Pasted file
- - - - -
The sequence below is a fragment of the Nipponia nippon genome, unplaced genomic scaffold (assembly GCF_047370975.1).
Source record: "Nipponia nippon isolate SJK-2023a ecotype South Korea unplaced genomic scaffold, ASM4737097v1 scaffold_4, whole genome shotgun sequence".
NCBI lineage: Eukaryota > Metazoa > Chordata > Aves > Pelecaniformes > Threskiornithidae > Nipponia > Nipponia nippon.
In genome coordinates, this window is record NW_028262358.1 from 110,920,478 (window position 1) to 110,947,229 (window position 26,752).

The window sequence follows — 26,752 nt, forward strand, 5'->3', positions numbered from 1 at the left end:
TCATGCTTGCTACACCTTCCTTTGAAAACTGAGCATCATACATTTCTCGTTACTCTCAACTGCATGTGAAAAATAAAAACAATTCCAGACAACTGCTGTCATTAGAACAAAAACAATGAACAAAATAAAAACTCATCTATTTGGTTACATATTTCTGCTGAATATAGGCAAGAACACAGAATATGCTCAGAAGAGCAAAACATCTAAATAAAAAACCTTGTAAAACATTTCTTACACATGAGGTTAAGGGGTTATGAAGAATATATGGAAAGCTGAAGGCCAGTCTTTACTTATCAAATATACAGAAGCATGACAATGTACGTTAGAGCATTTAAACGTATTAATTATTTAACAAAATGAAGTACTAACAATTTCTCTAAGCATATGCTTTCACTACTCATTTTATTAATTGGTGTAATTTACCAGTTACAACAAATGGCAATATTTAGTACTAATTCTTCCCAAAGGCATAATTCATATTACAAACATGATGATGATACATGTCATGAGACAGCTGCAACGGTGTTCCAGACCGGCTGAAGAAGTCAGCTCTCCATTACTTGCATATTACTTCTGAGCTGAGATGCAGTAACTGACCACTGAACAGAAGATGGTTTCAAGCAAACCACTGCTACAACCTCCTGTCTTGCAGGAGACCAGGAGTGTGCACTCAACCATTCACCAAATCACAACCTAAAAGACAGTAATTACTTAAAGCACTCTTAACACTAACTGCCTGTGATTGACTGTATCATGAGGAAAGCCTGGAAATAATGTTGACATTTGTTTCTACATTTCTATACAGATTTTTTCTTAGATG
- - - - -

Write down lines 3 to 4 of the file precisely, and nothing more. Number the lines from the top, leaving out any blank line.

NCBI lineage: Eukaryota > Metazoa > Chordata > Aves > Pelecaniformes > Threskiornithidae > Nipponia > Nipponia nippon.
In genome coordinates, this window is record NW_028262358.1 from 110,920,478 (window position 1) to 110,947,229 (window position 26,752).